A new test for Taliban and al-Qaeda ties

In their missives to the world, the Taliban greeted Osama bin Laden’s death as a call to arms — a killing that would incite “waves of jihad.” Privately, many Taliban commanders are probably breathing a sigh of relief.  

The ties that bound al-Qaeda and the Taliban were anchored by their two leaders — bin Laden and Mohammad Omar — but the relationship was never seamless. The two groups co-existed despite rivalries and divergent agendas: the Taliban, a largely Pashtun movement focused on grievances within Afghanistan; al-Qaeda, the cosmopolitan Arab visionaries of terrorism with eyes always to the West. 

Bin Laden’s death could free up the Taliban to distance itself from al-Qaeda, as U.S. military officials have argued, and allow the group to pursue negotiations with the United States. At the same time, the Taliban could take inspiration from bin Laden’s killing and double down on a fight that appears closer to a conclusion as U.S. officials argue for a speedier American withdrawal after the al-Qaeda chief’s death.

In public statements since bin Laden was killed in Pakistan by Navy SEALs, the Taliban has showed no sign of a willingness to abandon its al-Qaeda partners. “The Afghans will not forget the sacrifices and struggle of Sheik Osama, this great patron of Islam,” one statement said.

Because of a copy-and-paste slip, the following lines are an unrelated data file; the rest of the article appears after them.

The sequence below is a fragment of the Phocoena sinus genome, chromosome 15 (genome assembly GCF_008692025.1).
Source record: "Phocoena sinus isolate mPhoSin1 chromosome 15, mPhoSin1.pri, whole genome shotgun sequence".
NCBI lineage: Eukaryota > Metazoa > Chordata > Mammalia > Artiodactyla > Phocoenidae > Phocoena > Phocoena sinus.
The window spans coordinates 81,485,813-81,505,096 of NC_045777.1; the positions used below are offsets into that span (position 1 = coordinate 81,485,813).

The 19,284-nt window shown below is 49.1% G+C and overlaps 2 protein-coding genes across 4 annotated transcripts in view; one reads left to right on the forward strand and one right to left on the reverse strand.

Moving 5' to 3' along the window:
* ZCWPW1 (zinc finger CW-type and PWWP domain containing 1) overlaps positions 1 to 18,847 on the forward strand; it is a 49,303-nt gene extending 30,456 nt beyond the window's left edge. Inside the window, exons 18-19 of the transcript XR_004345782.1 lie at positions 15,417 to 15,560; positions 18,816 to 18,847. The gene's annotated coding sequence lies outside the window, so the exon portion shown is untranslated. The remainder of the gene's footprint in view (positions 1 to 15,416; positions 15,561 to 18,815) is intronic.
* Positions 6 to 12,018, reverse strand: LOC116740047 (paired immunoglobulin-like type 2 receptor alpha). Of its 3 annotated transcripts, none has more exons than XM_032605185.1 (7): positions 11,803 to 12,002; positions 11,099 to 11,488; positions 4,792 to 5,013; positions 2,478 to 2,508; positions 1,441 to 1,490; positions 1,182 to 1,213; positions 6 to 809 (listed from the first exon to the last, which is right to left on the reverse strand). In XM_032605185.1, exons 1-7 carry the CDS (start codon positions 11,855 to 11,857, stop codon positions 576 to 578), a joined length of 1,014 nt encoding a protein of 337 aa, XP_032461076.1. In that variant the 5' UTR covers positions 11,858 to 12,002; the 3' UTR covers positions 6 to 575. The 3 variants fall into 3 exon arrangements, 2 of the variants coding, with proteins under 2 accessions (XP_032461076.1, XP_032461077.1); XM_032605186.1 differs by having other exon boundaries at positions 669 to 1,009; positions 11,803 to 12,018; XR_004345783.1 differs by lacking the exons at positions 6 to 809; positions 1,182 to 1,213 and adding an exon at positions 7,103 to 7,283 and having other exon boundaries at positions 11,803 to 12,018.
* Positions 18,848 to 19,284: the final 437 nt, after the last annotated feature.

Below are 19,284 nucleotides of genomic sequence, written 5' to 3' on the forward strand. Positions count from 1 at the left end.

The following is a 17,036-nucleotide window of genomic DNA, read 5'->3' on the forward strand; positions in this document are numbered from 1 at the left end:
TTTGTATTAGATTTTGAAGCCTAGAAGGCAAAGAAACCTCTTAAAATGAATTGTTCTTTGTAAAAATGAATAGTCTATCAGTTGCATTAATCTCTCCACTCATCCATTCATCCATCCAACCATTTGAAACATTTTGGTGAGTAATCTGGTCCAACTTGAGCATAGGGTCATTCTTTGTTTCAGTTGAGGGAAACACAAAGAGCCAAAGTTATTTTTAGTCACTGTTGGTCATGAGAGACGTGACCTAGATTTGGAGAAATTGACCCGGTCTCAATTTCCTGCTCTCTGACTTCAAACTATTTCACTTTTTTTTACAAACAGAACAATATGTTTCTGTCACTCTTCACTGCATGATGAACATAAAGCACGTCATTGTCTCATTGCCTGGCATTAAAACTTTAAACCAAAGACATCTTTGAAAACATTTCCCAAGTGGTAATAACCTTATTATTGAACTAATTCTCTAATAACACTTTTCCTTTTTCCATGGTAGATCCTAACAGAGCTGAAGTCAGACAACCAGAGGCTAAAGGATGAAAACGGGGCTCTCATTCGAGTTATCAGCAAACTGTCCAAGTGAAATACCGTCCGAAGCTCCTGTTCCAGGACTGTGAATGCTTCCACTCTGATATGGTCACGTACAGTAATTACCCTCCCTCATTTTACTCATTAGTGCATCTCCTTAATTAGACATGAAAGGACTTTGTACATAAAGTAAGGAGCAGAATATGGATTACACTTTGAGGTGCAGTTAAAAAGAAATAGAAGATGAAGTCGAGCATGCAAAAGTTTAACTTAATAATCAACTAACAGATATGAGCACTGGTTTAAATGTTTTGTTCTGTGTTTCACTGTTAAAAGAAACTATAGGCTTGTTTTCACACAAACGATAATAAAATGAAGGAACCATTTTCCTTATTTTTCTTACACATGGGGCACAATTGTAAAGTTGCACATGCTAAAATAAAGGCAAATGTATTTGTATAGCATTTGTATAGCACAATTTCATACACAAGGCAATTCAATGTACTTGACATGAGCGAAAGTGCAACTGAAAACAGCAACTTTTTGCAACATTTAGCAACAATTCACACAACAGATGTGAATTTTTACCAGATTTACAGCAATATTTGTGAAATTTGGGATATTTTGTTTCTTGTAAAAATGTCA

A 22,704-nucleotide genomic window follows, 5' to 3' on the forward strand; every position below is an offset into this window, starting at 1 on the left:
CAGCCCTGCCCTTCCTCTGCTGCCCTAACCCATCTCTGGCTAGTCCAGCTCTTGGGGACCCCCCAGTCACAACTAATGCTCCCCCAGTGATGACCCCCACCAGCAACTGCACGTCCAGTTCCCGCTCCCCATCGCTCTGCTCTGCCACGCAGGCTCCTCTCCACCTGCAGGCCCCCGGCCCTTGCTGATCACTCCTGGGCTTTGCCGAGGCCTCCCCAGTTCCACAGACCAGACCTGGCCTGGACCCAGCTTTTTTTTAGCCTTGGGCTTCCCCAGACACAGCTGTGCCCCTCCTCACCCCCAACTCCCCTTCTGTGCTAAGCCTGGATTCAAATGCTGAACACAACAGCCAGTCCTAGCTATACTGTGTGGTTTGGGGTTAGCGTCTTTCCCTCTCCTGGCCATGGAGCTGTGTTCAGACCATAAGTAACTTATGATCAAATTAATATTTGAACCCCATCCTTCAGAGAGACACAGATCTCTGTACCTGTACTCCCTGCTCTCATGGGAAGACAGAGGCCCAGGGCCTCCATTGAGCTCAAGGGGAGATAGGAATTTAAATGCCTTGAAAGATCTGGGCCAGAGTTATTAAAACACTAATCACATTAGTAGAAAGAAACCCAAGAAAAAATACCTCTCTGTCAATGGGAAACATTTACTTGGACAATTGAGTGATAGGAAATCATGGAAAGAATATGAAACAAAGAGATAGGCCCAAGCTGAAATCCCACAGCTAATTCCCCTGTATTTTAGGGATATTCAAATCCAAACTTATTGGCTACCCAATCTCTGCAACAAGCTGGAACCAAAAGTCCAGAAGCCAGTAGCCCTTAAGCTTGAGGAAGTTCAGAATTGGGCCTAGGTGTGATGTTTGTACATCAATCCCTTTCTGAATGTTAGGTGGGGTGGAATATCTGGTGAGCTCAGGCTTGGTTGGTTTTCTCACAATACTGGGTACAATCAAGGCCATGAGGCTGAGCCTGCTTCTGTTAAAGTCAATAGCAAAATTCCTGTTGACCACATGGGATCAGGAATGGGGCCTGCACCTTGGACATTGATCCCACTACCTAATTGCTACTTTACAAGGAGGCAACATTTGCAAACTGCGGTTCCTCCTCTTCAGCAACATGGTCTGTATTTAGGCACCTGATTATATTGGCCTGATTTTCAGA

But many have cast doubt on what actual benefit al-Qaeda brought to the Taliban, particularly in recent years. The number of al-Qaeda fighters in Afghanistan has consistently been estimated at 100 or fewer. There is a larger al-Qaeda presence in Pakistan, but still far fewer than the tens of thousands of Taliban fighters who operate on both sides of the border.

Stark differences

Although al-Qaeda and the Taliban have a common enemy in the United States, their differences remain stark. U.S. military officials say the vast majority of Taliban fighters operate a short distance from their homes — and are focused primarily on local grievances, rather than international terrorism.

“The Taliban have a whole different agenda. They’re concerned about what’s going on in their valley or their district or their province,” said Col. Joseph Felter, who was the head of Gen. David H. Petraeus’s counterinsurgency advisory team in Kabul and is now with Stanford University. “With bin Laden, there was a sense of connection to the broader jihadi movement. With him gone, the equilibrium will kind of default back.” 

The current generation of young Taliban fighters, many of them boys when the Taliban government fell in late 2001, do not have “a memory of this close relationship between the Taliban and al-Qaeda that some of the older generation saw,” Felter said. “The current 19-year-old Taliban doesn’t have any real connection to al-Qaeda.” 

The scope of al-Qaeda’s support for the Taliban or other local insurgent groups in Afghanistan is difficult to assess. Al-Qaeda has run training camps, provided technical expertise and has had the ability to attract fighters from across the broader Muslim world. But the amount of money al-Qaeda could have funneled to the Taliban — a CIA estimate in 2009 put the annual figure at $106 million — is probably outmatched by other sources such as extortion, kidnapping, opium trafficking, and the timber and gem trades.